Maryland Hunger Solutions joined with the Job Opportunities Task Force and Out for Justice to successfully advocate for the passage of state legislation that helped eliminate barriers to the Food Supplement Program (the Maryland name for SNAP/food stamps) for eligible formerly incarcerated Maryland residents, thereby addressing hunger, poverty, and recidivism.
Maryland Hunger Solutions successfully advocated for the state to provide a supplemental benefit for seniors 62 and older who participate in the Food Supplement Program, but only receive the minimum benefit. Instead of receiving the federal minimum of $15 a month, these Maryland seniors now receive $30.
Maryland Hunger Solutions championed the Hunger-Free Schools Act, allowing Maryland schools and school districts to participate in the Community Eligibility Provision without fear of losing state funding. Community eligibility allows high-poverty schools to offer both breakfast and lunch to all students at no charge The number of Maryland participating in community eligibility and offering meals free to all children soared from 23 schools to 277 within one year of the law’s passage.
Maryland Hunger Solutions successfully led efforts with advocacy partners to secure an additional $1.8 million in funding in the governor’s budget for Maryland Meals for Achievement (MMFA), a state-funded program that allows high-poverty schools to serve free breakfast in the classroom to all students.
Maryland Hunger Solutions partnered with AARP and the Maryland Department of Human Resources to conduct tele-town hall meetings with thousands of seniors across Maryland, and provide them with information about the Food Supplement Program, offer application assistance, and share resources.
Maryland Hunger Solutions successfully pushed for the Maryland Department of Human Resources to apply for federal Disaster Supplemental Nutrition Assistance Program (D-SNAP) assistance for Maryland residents affected by Hurricane Sandy. A federal declaration was granted, and affected Eastern Shore residents were able to receive benefits.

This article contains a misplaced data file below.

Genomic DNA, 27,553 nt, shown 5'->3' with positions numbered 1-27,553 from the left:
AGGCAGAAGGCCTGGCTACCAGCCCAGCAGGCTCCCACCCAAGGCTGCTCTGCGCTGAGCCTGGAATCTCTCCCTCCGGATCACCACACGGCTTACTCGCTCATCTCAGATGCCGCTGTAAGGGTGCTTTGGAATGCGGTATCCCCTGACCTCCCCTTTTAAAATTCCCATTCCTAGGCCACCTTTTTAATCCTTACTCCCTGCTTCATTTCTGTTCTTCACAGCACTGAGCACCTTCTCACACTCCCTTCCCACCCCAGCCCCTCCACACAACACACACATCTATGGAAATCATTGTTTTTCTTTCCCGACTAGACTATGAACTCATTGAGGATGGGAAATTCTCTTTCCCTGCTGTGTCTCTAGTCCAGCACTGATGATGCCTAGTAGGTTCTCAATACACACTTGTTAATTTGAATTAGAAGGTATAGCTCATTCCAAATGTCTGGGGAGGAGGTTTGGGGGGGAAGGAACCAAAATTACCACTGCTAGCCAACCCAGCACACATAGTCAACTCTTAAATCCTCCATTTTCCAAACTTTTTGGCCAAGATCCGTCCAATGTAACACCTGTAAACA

Maryland Hunger Solutions monitored Maryland Department of Social Services offices and statewide clinics administering the Special Supplemental Nutrition Program for Women, Infants, and Children (WIC). By interviewing clients, gathering information on barriers to program participation, and seeking opportunities for policy improvements, Maryland Hunger Solutions advocated successfully to allow Maryland WIC participants to recertify for benefits annually, instead of every six months.
Maryland Hunger Solutions worked with the EBT/Farmers Market Advisory Committee and successfully piloted an effort for farmers’ markets in the Baltimore area to accept EBT, enabling thousands of Marylanders to use their Food Supplement Program benefits at farmers’ markets. The pilot also launched “Baltimore Bucks,” which provides clients of this program matching dollars to use at participating Baltimore-area farmers’ markets.
Maryland Hunger Solutions issued its first school breakfast report, which featured district data measuring school breakfast participation and recommended best practices to reduce barriers and increase school breakfast participation across the state.
Maryland Hunger Solutions became a state outreach partner with the Maryland Department of Human Resources to train local partners, share program information, and assist the public in applying for the Food Supplement Program.
The Food Research & Action Center created Maryland Hunger Solutions, a separately staffed and funded initiative to end hunger and improve the nutrition, health, and well-being of children and families in Maryland.